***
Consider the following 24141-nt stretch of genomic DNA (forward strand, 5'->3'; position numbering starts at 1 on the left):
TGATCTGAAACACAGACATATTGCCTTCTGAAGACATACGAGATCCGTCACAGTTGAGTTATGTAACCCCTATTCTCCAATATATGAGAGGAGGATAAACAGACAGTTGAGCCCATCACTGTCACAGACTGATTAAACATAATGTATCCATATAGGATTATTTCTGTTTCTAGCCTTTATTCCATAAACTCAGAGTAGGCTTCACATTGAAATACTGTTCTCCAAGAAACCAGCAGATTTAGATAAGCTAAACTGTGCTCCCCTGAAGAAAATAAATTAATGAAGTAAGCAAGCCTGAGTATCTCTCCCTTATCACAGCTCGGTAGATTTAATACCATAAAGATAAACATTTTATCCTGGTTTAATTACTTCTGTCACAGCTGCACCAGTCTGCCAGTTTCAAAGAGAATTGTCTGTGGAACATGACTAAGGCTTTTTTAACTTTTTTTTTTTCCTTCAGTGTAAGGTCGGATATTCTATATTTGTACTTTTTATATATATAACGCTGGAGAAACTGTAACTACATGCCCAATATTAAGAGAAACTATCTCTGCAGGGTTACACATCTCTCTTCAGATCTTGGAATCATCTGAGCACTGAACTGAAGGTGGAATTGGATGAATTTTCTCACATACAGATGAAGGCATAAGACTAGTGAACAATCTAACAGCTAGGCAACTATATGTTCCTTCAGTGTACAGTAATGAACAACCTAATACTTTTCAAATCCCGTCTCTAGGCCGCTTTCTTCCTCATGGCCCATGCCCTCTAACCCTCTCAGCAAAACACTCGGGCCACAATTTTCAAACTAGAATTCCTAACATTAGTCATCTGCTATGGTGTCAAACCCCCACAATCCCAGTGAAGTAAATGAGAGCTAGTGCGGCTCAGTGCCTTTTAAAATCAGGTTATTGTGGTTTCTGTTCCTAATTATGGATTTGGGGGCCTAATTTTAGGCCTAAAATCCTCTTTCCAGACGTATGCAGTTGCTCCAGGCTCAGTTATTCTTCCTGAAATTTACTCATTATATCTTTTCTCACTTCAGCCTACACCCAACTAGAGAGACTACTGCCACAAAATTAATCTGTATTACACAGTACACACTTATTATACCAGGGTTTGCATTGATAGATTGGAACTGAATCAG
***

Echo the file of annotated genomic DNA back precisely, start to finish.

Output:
Consider the following 24141-nt stretch of genomic DNA (forward strand, 5'->3'; position numbering starts at 1 on the left):
TGATCTGAAACACAGACATATTGCCTTCTGAAGACATACGAGATCCGTCACAGTTGAGTTATGTAACCCCTATTCTCCAATATATGAGAGGAGGATAAACAGACAGTTGAGCCCATCACTGTCACAGACTGATTAAACATAATGTATCCATATAGGATTATTTCTGTTTCTAGCCTTTATTCCATAAACTCAGAGTAGGCTTCACATTGAAATACTGTTCTCCAAGAAACCAGCAGATTTAGATAAGCTAAACTGTGCTCCCCTGAAGAAAATAAATTAATGAAGTAAGCAAGCCTGAGTATCTCTCCCTTATCACAGCTCGGTAGATTTAATACCATAAAGATAAACATTTTATCCTGGTTTAATTACTTCTGTCACAGCTGCACCAGTCTGCCAGTTTCAAAGAGAATTGTCTGTGGAACATGACTAAGGCTTTTTTAACTTTTTTTTTTTCCTTCAGTGTAAGGTCGGATATTCTATATTTGTACTTTTTATATATATAACGCTGGAGAAACTGTAACTACATGCCCAATATTAAGAGAAACTATCTCTGCAGGGTTACACATCTCTCTTCAGATCTTGGAATCATCTGAGCACTGAACTGAAGGTGGAATTGGATGAATTTTCTCACATACAGATGAAGGCATAAGACTAGTGAACAATCTAACAGCTAGGCAACTATATGTTCCTTCAGTGTACAGTAATGAACAACCTAATACTTTTCAAATCCCGTCTCTAGGCCGCTTTCTTCCTCATGGCCCATGCCCTCTAACCCTCTCAGCAAAACACTCGGGCCACAATTTTCAAACTAGAATTCCTAACATTAGTCATCTGCTATGGTGTCAAACCCCCACAATCCCAGTGAAGTAAATGAGAGCTAGTGCGGCTCAGTGCCTTTTAAAATCAGGTTATTGTGGTTTCTGTTCCTAATTATGGATTTGGGGGCCTAATTTTAGGCCTAAAATCCTCTTTCCAGACGTATGCAGTTGCTCCAGGCTCAGTTATTCTTCCTGAAATTTACTCATTATATCTTTTCTCACTTCAGCCTACACCCAACTAGAGAGACTACTGCCACAAAATTAATCTGTATTACACAGTACACACTTATTATACCAGGGTTTGCATTGATAGATTGGAACTGAATCAG